109See J. Reeve, J.R. Green, C.J. Maletskos, and R.M. Neer,"Skeletal Retention of Calcium-45 and Strontium-85 Compared: Further Studies on Intravenously Injected Strontium-85 as a Tracer for Skeletal Calcium," in Calcified Tissue Int. 35:915, 1983.
114From 1951 to 1977, Durbin worked as a chemist and radiobiologist at the Crocker Laboratory of the Lawrence Radiation Laboratory (Lawrence Berkeley Laboratory). See "Reanalyzing the Human Plutonium Injection Studies" in DOE/EH-0458, Human Radiation Studies: Remembering the Early Years; Oral History of Dr. Patricia Wallace Durbin, Ph.D. (June 1995).
115LA-1151, a Los Alamos report on results of research involving injection of plutonium into human subjects: W.H. Langham, S.H. Bassett, P.S. Harris and R.E. Carter. "Distribution and Excretion of Plutonium Administered Intravenously to Man." Los Alamos: Los Alamos Scientific Laboratory, LA-1151, 1950; reprinted in Health Physics. Vol. 38, No. 6, 1980, pp. 103160.
116Charles K. Levy, Ph.D., a general biologist at Boston University, previously with Massachusetts General Hospital, is still a professor or emeritus professor of biology at Boston University. He is interested in radiation biology and has conducted research in classical biology and multitracer tagging of wolves in the field to track the young and their behavior with respect to parents.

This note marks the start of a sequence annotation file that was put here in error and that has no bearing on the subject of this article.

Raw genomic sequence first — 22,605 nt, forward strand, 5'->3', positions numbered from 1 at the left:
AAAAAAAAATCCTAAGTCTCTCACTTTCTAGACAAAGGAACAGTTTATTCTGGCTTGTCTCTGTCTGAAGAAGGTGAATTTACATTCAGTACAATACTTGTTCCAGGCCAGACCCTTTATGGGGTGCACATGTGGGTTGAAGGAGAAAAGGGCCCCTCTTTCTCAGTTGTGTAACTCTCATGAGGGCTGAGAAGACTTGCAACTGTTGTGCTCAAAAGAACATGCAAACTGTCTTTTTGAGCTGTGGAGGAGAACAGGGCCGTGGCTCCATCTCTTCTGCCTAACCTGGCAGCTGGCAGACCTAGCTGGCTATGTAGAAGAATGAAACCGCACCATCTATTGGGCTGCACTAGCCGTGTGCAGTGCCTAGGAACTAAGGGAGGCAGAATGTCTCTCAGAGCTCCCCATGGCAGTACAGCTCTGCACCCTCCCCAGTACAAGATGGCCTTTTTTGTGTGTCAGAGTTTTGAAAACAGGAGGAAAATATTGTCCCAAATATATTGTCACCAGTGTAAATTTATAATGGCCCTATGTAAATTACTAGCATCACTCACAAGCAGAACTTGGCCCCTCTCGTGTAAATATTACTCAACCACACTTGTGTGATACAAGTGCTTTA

117a nuclear power generating station 10 miles from Harrisburg, Pennsylvania, owned and operated by General Public Utilities, Incorporated. On March 28, 1979, a combination of system failure and human error led to a partial meltdown in one of the station's two 1,000-megawatt pressurized water reactors. As one consequence, radioactivity was vented into the air. The event at Three Mile Island remains the most significant nuclear power plant accident to have occurred in the United States.
118Harding and Kerrigan were ice skaters vying for a position on the 1994 U.S. Olympic Figure Skating Team. After it was discovered that Harding's boyfriend had hired a "hit man" to break Kerrigan's leg, Federal investigators sought to determine whether Harding had been a coconspirator. For many months, nearly every evening news report contained coverage of the HardingKerrigan rivalry or the investigation. In the United States, the episode is widely regarded as the leading news story of 1994.